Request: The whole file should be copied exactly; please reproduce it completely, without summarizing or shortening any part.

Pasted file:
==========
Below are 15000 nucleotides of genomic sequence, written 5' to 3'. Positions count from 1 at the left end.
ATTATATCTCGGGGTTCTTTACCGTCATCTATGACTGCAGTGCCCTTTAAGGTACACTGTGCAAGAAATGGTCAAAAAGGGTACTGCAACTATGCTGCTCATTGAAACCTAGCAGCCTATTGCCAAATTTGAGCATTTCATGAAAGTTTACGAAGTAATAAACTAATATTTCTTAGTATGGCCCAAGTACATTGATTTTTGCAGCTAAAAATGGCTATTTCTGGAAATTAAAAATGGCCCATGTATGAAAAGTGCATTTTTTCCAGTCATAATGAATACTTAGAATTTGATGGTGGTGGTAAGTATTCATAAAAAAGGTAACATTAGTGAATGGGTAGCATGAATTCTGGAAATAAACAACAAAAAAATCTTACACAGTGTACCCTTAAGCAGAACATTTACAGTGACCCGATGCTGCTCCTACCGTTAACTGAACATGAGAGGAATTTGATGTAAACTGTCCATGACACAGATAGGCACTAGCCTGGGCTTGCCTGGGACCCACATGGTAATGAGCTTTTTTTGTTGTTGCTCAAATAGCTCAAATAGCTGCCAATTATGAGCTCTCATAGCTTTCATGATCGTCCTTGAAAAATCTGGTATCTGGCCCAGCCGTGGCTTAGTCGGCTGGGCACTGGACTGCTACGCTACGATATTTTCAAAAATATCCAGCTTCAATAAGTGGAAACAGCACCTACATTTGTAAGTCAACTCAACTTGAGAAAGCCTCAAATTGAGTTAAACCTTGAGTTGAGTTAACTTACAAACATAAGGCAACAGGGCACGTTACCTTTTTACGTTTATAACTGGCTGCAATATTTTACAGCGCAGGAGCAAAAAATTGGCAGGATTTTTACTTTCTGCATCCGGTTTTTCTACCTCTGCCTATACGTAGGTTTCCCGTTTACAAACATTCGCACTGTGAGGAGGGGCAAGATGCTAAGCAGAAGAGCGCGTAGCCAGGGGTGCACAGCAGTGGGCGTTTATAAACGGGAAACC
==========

Below are 15000 nucleotides of genomic sequence, written 5' to 3'. Positions count from 1 at the left end.
ATTATATCTCGGGGTTCTTTACCGTCATCTATGACTGCAGTGCCCTTTAAGGTACACTGTGCAAGAAATGGTCAAAAAGGGTACTGCAACTATGCTGCTCATTGAAACCTAGCAGCCTATTGCCAAATTTGAGCATTTCATGAAAGTTTACGAAGTAATAAACTAATATTTCTTAGTATGGCCCAAGTACATTGATTTTTGCAGCTAAAAATGGCTATTTCTGGAAATTAAAAATGGCCCATGTATGAAAAGTGCATTTTTTCCAGTCATAATGAATACTTAGAATTTGATGGTGGTGGTAAGTATTCATAAAAAAGGTAACATTAGTGAATGGGTAGCATGAATTCTGGAAATAAACAACAAAAAAATCTTACACAGTGTACCCTTAAGCAGAACATTTACAGTGACCCGATGCTGCTCCTACCGTTAACTGAACATGAGAGGAATTTGATGTAAACTGTCCATGACACAGATAGGCACTAGCCTGGGCTTGCCTGGGACCCACATGGTAATGAGCTTTTTTTGTTGTTGCTCAAATAGCTCAAATAGCTGCCAATTATGAGCTCTCATAGCTTTCATGATCGTCCTTGAAAAATCTGGTATCTGGCCCAGCCGTGGCTTAGTCGGCTGGGCACTGGACTGCTACGCTACGATATTTTCAAAAATATCCAGCTTCAATAAGTGGAAACAGCACCTACATTTGTAAGTCAACTCAACTTGAGAAAGCCTCAAATTGAGTTAAACCTTGAGTTGAGTTAACTTACAAACATAAGGCAACAGGGCACGTTACCTTTTTACGTTTATAACTGGCTGCAATATTTTACAGCGCAGGAGCAAAAAATTGGCAGGATTTTTACTTTCTGCATCCGGTTTTTCTACCTCTGCCTATACGTAGGTTTCCCGTTTACAAACATTCGCACTGTGAGGAGGGGCAAGATGCTAAGCAGAAGAGCGCGTAGCCAGGGGTGCACAGCAGTGGGCGTTTATAAACGGGAAACC